I always read Austen when I feel wobbly. I find the manners & gentle wit soothing. Whenever I read about Elliots or Dashwoods they seep into my dreams. Georgian heroines winning happy endings is a definite upgrade on what’s usually swilling around my subconscious. Bridget Jones offers a similar, but slightly more bittersweet comfort. Echoes of Austen, shadows of my own experience. Sadly, sans the fairy tale ending. They amount to my mixed media version of a junk food binge.

I love some good old fashioned romance, but my own Mr Darcy is not what I’m longing for. I don’t know that I’m actually cut out for the conventional vision of love. I’ve given it some good tries; satisfaction never abounds. Perhaps what I miss is just more innocent times. Younger me believed in things I can’t muster the faith for anymore. That is both freeing and, well, sad.

I feel like I’m standing on the edge. I can’t see what lies beneath. The uncertainty scares me. I’m grinding through the days. Fighting the urge to stay in bed. Backing thoughts of blood into corners. I’m teetering on the brink of that big blank something.

Maybe this is how you feel when you’re prone to crazy and about to turn 40. Or perhaps this is just always going to happen. Remission & Relapse. Almost sounds like a novel a 21st century Jane Austen would write. She’d probably find a way to lighten to the mood. Alas, I lack her talent.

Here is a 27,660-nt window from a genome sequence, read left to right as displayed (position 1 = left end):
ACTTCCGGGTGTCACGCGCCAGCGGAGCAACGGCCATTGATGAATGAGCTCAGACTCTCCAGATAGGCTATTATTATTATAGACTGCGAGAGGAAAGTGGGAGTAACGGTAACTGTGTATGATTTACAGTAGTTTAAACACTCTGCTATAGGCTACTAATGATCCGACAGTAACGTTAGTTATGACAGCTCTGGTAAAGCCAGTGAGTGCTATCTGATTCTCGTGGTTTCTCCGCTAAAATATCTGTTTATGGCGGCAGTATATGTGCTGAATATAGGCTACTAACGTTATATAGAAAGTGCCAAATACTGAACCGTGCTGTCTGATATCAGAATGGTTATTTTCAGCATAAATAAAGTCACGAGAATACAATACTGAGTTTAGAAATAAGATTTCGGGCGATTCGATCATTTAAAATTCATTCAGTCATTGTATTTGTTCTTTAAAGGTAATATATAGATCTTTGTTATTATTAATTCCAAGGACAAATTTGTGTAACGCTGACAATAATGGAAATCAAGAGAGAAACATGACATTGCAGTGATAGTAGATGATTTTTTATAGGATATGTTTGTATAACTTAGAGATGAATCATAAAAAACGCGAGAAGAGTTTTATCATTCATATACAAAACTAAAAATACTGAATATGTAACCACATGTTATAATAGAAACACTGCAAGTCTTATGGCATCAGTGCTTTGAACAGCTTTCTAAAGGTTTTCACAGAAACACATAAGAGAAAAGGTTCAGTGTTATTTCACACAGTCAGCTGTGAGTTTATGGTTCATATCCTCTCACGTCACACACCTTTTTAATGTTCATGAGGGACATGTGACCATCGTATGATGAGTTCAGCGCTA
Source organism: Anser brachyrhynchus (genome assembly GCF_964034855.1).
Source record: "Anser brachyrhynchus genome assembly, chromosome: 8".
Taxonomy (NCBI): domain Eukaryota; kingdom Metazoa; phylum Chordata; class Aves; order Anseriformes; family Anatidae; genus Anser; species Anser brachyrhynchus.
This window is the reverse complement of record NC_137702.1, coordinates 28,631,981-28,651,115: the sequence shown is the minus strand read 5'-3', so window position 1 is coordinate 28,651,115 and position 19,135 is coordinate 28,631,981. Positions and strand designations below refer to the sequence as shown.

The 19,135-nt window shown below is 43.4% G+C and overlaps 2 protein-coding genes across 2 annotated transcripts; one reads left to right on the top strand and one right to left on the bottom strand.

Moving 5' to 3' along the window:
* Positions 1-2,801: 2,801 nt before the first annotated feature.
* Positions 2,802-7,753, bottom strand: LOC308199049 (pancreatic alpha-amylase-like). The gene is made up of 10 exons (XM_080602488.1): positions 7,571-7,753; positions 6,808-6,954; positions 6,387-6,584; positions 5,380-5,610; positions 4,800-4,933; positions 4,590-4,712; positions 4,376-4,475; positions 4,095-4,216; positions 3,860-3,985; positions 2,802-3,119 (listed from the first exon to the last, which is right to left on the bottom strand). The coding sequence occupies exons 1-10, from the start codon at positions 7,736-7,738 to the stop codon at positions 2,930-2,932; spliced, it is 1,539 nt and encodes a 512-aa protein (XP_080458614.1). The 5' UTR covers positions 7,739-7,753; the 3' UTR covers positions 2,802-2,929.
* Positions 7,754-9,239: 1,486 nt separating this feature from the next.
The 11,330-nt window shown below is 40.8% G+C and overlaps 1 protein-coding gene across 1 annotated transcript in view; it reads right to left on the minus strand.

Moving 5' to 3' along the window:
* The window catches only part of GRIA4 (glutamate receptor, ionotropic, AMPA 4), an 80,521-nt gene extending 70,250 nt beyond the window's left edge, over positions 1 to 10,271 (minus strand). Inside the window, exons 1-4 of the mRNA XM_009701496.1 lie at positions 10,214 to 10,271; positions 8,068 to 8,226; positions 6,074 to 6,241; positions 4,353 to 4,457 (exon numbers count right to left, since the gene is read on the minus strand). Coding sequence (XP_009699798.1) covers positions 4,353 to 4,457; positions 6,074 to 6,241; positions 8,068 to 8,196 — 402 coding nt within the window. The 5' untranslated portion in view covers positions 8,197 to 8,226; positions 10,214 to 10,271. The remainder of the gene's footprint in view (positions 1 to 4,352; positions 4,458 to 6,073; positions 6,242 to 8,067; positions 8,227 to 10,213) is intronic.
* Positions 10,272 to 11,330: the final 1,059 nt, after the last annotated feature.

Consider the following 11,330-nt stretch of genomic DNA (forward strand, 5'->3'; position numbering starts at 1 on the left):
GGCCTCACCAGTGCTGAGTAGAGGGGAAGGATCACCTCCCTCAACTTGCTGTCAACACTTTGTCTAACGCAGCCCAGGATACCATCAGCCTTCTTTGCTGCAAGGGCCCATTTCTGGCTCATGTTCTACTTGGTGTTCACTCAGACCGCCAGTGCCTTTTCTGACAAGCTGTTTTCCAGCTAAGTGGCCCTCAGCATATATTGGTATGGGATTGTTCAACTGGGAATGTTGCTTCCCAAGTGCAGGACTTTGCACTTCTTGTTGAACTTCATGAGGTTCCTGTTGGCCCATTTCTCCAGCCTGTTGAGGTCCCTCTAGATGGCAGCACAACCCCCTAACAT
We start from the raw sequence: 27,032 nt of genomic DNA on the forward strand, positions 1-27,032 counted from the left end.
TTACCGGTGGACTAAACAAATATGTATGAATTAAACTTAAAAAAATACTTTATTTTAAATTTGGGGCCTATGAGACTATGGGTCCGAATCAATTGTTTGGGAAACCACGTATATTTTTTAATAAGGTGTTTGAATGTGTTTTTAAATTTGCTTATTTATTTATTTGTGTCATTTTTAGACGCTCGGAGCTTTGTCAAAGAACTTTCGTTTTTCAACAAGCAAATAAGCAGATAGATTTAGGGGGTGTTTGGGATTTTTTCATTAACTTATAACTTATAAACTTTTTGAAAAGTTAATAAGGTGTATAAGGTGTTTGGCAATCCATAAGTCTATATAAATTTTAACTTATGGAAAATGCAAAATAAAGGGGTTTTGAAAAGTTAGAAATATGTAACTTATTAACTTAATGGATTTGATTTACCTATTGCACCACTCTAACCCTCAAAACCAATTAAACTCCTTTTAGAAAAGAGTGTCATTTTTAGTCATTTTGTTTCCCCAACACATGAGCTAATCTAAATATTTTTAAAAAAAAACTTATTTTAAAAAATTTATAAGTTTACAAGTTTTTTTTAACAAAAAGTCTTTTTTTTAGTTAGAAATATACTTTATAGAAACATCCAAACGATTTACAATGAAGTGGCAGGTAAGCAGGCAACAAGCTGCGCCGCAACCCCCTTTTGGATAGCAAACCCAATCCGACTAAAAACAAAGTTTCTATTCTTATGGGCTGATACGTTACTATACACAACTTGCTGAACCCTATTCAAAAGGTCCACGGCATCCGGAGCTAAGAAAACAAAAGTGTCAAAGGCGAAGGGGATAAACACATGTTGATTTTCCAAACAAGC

Instead I’ll borrow some well-being from her work. Mansfield Park can follow Persuasion. I might even dig out the Bridget books too. I’ll take light relief where I can get. Hold my nerve. I’ve survived steeper falls than this. There’s always safe ground waiting.

My week in pictures…

I’ve been a bit stuck in the doldrums. Sometimes when my mood takes a dive I can get overwhelmed and struggle to get anything done. To tackle that I decided to make a concentrated effort to take time for myself; focusing on things that release pressure and make me feel good. It has been successful strategy. A treated & rested me has managed to get more on top of things.

I started last week with a wee spa escape. I grabbed my Mum & Sister and embarked upon a relaxing break in a Dundee. Of course we let the Baba crash our girls trip.

We had a lovely time luxuriating in the spa and kicking back in our suite. We checked out the stunning V&A. Indulged in some delicious food and had a tonne of carry on. I’m so glad my family are such loveable maniacs. We always have so much fun together. It was bliss for me to spend so much time with the boy. I love getting to do bedtime, reading him endless stories and hearing him call out my name when he wakes up. Little ones are the best medicine.

Plus size woman posing at v&a

Dress – Monki

Shirt – Boohoo

Tights – Snag Tights

Various v&a Dundee Family snap shotsVarious Dundee